University: University of Cape Town, Class of 2013
Field of Study: Bachelor of Science in Occupational Therapy
Current Employment: Occupational Therapist currently practicing in a public school in Gauteng
Biggest Career Achievement to Date: As a Junior Therapist, I’ve set up and grown an occupational therapy centre at my place of employment
Tell us about your journey to university.
I grew up in a small South African town called Dannhauser in KwaZulu Natal. I used to walk long distances to school and other facilities, including health care facilities. This was often my time to reflect and think about my future. I would take my grandmother to our local health care facility and I noticed that people walked in with different kinds of ailments, but always walked out feeling better. This sparked the idea in me that I wanted to help people. I wanted to be someone different, and getting a higher education was a way to be that different someone.
What impact has the Dell Young Leaders programme had on your life?
When I became a Dell Young Leader, I wasn’t aware that the programme came with this much support. I didn’t know how to deal with the everyday pressures of university like many of my peers did, so having a mentor through the programme really helped me make that transition. Having a mentor meant that I could be real with someone and tell someone exactly how I felt and what I needed to move forward. I received individual support, and the support that I needed.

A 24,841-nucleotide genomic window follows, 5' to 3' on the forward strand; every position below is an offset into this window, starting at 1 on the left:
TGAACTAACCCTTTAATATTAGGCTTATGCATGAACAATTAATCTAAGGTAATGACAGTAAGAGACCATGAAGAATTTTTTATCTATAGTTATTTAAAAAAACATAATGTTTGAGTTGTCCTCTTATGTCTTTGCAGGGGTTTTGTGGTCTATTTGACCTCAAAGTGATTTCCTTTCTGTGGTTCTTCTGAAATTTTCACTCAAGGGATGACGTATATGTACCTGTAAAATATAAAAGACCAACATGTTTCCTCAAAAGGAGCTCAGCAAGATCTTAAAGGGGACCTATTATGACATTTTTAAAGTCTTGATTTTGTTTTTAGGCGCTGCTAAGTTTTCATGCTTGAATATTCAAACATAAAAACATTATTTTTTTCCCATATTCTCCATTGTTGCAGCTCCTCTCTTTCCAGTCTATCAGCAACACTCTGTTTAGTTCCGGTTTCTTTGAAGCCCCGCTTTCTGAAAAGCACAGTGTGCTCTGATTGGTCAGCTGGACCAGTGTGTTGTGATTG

Being a Dell Young Leader has made me a better person. I was shy, withdrawn, and introverted when I started university. The Dell Young Leaders programme allowed me to step out of my comfort zone and experience different things. I’m now more confident in my abilities to advise other people on their challenges, and more confident speaking in front of groups of people.
What impact has your university degree had on your life?
Being a first-generation university student was overwhelming and came with a lot of pressure. I’m from a community where there is a strong sense of companionship. I wasn’t just my mother and father’s child – I was a child of the whole community. Going to university wasn’t just for my family, it became something for my whole community.
Having a university degree has allowed me to become an agent of change in my home and community. It’s allowed me to open up a world of opportunities – not just for myself, but for the girl who lives next door. Their dreams are valid, too, and I want people to know that you can want and achieve something outside of the norm.
While you were in university, how did you prepare for a career?
Work readiness was important for me because it gave me a variety of experiences. Preparing for the world of work involved participating in the type of work that occupational therapists do in the private sector, but also what they do in the public sector. That way, I was ready for any job opportunities that came my way.
Tell us more about your career achievements.
My biggest achievement to date is that as a junior therapist I’ve already been able to set up an occupational therapy centre at the school where I work. Starting something from nothing was initially challenging, but through perseverance it’s now become a fully operational occupational therapy centre for the kids.